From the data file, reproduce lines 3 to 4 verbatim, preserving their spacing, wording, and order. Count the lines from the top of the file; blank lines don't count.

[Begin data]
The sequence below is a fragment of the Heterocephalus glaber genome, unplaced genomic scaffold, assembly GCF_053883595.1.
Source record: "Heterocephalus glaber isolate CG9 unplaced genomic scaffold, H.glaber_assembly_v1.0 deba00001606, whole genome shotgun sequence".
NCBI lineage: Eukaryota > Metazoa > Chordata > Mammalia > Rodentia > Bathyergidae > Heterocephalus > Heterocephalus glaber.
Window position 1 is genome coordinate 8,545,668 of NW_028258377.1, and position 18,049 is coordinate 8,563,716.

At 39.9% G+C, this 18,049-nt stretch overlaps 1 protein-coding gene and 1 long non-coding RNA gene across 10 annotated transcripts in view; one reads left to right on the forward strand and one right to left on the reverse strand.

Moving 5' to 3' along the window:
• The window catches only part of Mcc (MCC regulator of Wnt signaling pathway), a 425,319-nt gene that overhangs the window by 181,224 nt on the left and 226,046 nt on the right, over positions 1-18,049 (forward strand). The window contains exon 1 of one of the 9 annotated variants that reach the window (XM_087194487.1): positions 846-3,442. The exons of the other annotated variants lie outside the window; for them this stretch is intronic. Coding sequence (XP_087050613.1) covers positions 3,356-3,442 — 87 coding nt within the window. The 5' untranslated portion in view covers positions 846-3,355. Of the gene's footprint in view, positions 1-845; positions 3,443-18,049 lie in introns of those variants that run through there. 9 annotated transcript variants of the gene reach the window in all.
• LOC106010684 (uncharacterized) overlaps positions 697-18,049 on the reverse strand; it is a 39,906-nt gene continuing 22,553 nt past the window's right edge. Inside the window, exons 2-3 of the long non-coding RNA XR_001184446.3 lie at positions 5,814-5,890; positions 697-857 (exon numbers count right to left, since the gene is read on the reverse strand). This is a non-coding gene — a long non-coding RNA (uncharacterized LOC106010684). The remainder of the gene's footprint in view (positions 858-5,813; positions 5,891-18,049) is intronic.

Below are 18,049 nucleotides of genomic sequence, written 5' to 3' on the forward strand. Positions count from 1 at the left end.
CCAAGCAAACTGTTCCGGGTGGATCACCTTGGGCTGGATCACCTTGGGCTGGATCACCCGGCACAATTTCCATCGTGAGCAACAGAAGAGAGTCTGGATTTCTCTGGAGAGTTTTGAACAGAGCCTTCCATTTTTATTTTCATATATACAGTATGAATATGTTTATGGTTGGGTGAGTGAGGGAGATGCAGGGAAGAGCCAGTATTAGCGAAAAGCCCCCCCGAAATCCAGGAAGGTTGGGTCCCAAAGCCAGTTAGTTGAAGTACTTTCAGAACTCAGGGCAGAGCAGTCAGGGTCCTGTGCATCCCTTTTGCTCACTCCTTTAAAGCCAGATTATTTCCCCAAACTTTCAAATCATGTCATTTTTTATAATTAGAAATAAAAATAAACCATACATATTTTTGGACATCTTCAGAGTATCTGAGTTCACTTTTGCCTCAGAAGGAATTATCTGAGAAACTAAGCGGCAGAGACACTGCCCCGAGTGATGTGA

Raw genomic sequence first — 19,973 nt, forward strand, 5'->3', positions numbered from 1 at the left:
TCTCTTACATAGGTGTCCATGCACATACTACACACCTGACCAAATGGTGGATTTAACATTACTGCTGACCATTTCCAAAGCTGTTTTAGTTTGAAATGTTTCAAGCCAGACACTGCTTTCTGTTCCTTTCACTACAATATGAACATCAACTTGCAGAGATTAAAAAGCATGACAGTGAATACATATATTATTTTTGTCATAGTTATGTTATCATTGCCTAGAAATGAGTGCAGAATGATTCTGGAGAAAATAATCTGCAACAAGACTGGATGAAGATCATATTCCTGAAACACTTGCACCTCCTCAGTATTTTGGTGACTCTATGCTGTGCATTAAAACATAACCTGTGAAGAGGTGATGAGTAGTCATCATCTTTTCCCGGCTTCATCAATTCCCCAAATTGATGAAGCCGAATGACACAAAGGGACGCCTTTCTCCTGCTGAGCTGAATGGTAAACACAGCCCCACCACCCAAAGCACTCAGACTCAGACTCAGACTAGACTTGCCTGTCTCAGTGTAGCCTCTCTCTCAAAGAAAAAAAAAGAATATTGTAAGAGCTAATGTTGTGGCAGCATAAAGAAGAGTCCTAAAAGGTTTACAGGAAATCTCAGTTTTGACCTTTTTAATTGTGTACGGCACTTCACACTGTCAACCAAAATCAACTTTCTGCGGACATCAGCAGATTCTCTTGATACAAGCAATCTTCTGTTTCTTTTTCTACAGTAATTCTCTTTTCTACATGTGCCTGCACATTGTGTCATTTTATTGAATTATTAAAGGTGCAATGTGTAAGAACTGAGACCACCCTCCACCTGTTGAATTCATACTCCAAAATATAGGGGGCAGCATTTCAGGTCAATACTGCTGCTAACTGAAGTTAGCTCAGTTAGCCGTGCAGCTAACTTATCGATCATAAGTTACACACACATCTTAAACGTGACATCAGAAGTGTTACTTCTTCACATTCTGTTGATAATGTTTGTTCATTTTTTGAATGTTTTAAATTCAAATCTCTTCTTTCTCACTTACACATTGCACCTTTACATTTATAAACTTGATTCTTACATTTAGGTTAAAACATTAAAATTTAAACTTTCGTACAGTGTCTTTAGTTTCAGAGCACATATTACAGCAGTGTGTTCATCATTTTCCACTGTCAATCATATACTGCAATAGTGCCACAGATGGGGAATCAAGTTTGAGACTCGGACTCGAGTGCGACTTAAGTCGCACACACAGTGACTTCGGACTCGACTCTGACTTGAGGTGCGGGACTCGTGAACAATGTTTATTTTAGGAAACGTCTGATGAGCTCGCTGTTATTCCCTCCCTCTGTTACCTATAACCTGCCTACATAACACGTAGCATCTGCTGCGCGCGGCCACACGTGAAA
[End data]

NCBI lineage: Eukaryota > Metazoa > Chordata > Mammalia > Rodentia > Bathyergidae > Heterocephalus > Heterocephalus glaber.
Window position 1 is genome coordinate 8,545,668 of NW_028258377.1, and position 18,049 is coordinate 8,563,716.